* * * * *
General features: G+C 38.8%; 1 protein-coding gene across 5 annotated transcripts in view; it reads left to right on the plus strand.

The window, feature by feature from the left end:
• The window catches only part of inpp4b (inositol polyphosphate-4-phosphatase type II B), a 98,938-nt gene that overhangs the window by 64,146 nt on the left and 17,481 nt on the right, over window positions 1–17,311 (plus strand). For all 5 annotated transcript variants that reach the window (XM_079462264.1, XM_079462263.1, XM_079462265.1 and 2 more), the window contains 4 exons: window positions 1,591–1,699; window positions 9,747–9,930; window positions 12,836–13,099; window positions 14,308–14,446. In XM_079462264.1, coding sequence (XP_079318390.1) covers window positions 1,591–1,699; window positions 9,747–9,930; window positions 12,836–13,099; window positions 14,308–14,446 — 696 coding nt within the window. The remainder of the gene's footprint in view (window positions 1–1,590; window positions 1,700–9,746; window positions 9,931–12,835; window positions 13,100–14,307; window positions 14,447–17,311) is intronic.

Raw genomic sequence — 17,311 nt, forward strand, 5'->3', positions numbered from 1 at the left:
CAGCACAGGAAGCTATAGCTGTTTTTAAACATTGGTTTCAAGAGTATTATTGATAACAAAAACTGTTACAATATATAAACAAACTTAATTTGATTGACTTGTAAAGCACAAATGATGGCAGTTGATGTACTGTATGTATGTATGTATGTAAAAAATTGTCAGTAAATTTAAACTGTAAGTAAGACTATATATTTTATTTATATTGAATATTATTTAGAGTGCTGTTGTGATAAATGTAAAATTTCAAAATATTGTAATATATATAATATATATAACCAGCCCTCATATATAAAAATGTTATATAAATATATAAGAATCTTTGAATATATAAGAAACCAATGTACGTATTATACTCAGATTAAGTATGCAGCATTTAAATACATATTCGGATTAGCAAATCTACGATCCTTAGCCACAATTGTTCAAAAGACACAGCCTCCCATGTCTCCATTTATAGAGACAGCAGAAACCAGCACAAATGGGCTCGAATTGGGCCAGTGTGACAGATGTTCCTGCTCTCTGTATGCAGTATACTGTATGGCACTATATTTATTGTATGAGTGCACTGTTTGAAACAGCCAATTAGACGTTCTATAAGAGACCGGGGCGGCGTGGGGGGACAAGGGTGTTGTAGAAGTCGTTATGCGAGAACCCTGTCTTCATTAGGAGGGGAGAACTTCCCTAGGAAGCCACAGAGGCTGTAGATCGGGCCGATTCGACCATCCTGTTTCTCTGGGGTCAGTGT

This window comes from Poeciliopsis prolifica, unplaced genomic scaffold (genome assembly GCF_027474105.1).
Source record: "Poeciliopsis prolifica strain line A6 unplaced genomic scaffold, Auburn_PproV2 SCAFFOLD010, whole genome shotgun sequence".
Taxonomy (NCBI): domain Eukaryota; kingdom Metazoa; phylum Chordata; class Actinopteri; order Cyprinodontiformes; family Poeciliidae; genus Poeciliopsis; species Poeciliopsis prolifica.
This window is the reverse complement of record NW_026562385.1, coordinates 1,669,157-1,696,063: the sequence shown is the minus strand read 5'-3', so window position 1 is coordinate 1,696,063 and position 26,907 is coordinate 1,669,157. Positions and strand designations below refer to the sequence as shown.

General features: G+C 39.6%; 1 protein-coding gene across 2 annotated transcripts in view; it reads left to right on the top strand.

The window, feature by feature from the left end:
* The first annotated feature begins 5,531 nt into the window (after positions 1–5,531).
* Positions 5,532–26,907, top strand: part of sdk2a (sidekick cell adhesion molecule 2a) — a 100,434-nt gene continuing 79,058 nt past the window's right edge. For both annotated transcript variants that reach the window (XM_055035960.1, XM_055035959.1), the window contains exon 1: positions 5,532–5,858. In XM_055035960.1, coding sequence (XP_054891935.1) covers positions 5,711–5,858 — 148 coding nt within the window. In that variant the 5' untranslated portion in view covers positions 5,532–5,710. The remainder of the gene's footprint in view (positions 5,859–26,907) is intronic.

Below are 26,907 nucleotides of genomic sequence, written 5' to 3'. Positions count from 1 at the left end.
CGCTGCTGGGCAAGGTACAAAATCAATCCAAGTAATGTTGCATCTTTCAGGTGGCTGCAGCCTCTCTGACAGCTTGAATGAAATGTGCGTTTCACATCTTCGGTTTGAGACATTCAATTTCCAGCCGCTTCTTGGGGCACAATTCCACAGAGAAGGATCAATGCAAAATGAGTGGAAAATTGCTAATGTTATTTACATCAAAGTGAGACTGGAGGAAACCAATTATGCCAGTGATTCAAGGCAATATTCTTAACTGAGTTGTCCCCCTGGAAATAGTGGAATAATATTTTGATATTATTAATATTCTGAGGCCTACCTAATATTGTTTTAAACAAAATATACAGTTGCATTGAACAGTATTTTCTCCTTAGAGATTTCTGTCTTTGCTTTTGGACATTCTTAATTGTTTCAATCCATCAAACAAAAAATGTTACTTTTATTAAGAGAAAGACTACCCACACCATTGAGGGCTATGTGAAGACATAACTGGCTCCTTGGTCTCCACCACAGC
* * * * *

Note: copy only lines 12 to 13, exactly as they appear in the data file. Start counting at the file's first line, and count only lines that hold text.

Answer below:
* The first annotated feature begins 5,531 nt into the window (after positions 1–5,531).
* Positions 5,532–26,907, top strand: part of sdk2a (sidekick cell adhesion molecule 2a) — a 100,434-nt gene continuing 79,058 nt past the window's right edge. For both annotated transcript variants that reach the window (XM_055035960.1, XM_055035959.1), the window contains exon 1: positions 5,532–5,858. In XM_055035960.1, coding sequence (XP_054891935.1) covers positions 5,711–5,858 — 148 coding nt within the window. In that variant the 5' untranslated portion in view covers positions 5,532–5,710. The remainder of the gene's footprint in view (positions 5,859–26,907) is intronic.